One of the most important areas to understand on home insurance policies is the gaps in coverage, or exclusions on your homeowners policy. There are several that you may not be aware of. Even if your homeowners insurance policy is written on an HO-3 form which covers replacement value on an all-risk basis, there are certain exclusions that you may be unaware of. We will discuss some of the most common insurance gaps.
Flood Insurance- A flood loss is defined as waters rising up from the ground from excessive water that finds its way into the house. To be covered for flood losses you must purchase a separate flood policy from the federal government under The Federal Emergency Management Association(FEMA). Your home insurance policy will absolutely not cover you for flood insurance of any kind.
Earthquakes- An endorsement can be added to your policy that will cover you for earthquakes. Where we are located here in Charlotte, NC we don’t see earthquakes like in other parts of the country but if you want to be covered for such a loss you need to add this endorsement to your policy.
Water/Sewer Backup- Water backing up into your home from sewer or plumbing pipes is not covered on your home insurance policy unless this endorsement is added. A lot of home insurance policies don’t have this endorsement so to adequately protect yourself it is important that you talk with your insurance agent about adding this coverage.
Jewelry and other personal property- Most home insurance policies will only cover you up to a maximum of $1500 for jewelry losses. If you want to be covered for anything over this amount you need to add the Scheduled Personal Property endorsement to your policy. In most cases items over $5000 would need to have a recent appraisals that will proof the value of each item. This figure could vary so check with your agent to find out what is required.
Jewelry is the most common type of personal property that has limitations under your policy but there are several others. Musical instruments, guns, computer equipment, silverware, money, and bullion, are some some other examples of personal property that has limitations as well.
Residence Premises- Residence premises is a term used to define the residence where you reside. If you purchase a home insurance policy such as an HO-3, HO-2, HO-8, or HE-7 there is only coverage in the event of a loss if you reside in the home. The home must be your primary residence to be covered. It is the duty of the insured to notify the insurance company once the residence becomes vacant for any reason or if it has become tenant-occupied.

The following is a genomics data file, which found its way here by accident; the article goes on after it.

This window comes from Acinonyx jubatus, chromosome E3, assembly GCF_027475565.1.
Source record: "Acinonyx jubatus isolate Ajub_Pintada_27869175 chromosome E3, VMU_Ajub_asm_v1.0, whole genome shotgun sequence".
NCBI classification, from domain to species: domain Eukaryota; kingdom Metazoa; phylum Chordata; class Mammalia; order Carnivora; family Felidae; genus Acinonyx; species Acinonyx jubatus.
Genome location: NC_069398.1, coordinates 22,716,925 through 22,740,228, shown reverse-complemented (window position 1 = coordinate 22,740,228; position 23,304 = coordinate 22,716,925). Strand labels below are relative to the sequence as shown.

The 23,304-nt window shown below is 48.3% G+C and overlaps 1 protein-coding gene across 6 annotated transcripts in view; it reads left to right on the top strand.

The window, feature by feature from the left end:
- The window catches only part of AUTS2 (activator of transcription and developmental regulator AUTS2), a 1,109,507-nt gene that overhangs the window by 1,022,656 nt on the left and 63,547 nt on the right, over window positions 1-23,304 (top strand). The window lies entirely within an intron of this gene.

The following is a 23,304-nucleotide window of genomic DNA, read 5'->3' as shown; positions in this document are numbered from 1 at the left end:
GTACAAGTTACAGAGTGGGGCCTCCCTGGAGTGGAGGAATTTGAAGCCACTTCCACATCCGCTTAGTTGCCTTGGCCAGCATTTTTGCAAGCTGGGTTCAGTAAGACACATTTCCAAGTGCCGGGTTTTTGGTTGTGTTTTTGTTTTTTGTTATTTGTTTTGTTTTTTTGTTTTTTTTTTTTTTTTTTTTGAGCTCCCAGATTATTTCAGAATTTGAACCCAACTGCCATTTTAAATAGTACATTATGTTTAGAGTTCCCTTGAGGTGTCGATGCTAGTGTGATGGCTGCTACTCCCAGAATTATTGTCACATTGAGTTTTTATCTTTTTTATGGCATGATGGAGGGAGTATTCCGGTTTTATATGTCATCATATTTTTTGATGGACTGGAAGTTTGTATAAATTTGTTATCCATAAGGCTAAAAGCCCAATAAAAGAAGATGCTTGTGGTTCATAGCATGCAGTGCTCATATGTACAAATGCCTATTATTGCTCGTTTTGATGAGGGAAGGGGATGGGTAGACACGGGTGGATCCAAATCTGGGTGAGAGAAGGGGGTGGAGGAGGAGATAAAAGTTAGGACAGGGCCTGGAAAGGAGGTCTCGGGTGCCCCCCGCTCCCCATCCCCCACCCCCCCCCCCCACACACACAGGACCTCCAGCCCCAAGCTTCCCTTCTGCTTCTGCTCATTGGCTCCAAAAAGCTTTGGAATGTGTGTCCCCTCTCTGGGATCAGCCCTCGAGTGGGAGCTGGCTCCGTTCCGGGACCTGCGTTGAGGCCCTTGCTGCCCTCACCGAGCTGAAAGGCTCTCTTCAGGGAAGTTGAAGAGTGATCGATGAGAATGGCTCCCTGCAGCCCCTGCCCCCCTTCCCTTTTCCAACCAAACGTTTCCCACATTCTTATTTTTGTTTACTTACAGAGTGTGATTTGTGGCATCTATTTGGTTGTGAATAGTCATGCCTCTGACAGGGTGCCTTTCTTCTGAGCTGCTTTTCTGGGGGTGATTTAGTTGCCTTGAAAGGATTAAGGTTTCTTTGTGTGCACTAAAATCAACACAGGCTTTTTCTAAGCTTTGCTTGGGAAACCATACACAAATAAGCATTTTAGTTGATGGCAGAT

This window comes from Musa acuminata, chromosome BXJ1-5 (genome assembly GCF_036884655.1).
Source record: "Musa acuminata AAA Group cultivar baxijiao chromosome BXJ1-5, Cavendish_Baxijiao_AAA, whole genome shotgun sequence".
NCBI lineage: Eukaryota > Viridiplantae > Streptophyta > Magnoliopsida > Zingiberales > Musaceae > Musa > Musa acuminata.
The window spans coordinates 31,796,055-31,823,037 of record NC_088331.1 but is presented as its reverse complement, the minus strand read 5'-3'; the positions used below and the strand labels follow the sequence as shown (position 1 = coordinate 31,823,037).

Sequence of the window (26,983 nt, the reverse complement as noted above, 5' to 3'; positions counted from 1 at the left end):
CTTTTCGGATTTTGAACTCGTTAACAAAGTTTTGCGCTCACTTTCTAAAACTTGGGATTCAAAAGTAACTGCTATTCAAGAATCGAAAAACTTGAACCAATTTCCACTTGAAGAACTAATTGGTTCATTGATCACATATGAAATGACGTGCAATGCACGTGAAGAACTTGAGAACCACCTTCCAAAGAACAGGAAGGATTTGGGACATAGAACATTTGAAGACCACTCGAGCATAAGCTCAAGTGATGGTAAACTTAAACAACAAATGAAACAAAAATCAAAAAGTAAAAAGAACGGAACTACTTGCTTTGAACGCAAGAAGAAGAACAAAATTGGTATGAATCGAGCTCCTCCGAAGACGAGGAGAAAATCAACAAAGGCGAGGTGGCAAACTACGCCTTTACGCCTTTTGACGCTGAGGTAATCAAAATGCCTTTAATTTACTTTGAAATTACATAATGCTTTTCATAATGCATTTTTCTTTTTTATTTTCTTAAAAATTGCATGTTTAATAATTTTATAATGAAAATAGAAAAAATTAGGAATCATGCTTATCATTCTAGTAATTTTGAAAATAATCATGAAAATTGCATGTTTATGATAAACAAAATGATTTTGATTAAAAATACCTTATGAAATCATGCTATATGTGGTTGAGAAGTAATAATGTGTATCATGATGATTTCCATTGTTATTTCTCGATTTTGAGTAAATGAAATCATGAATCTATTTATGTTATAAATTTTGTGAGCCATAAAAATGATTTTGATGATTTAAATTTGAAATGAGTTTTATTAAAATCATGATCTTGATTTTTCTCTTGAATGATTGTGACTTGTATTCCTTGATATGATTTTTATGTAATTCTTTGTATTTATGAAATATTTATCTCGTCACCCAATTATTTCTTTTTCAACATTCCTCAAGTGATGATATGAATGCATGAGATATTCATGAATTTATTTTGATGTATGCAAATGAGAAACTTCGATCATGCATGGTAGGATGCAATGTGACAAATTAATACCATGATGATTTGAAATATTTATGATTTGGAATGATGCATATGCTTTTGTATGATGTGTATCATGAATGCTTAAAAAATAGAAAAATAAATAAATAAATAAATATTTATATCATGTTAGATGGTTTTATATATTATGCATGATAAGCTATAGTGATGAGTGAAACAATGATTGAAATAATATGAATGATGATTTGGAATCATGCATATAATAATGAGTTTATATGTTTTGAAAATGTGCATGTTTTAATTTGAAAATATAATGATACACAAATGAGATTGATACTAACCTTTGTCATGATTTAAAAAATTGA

This is very important to know because your insurance company can deny coverage if you do not notify them so that the policy can be rewritten on the correct form such as a vacant home policy or tenant-occupied dwelling also known as rental or landlord insurance.
To further explain, please read the following examples:
A home has been temporarily vacated so that renovations can be completed.
The home is being renovated before moving in.
You move to another location and the home is vacant while you are trying to sell it.
You move to another location and rent the property out to a tenant.
The home is in the name of your elderly mother who lives in a nursing home and you reside in the home.
These are all examples of situations where a claim can be denied for a total loss or partial loss due to the policy being written incorrectly.
Incorrect named insured- It is very important that your home insurance policy is written with the correct owner of the property at the time of writing the policy. The owner or owners should be listed on the policy. If the policy is written in the name of another party and that party does not have insurable interest, the claim can be denied. The same holds true if ownership changes for any reason due to divorce, death, etc. It is imperative that the correct named insured be listed on the policy.
These are just some of the coverage issues you may encounter by not being fully educated on the type of policy that you are purchasing. There are others so please contact your agent with any questions you may have. Don’t wait until you have had a loss and it is too late. Please feel free to call us at 704-494-9495 with any questions as well.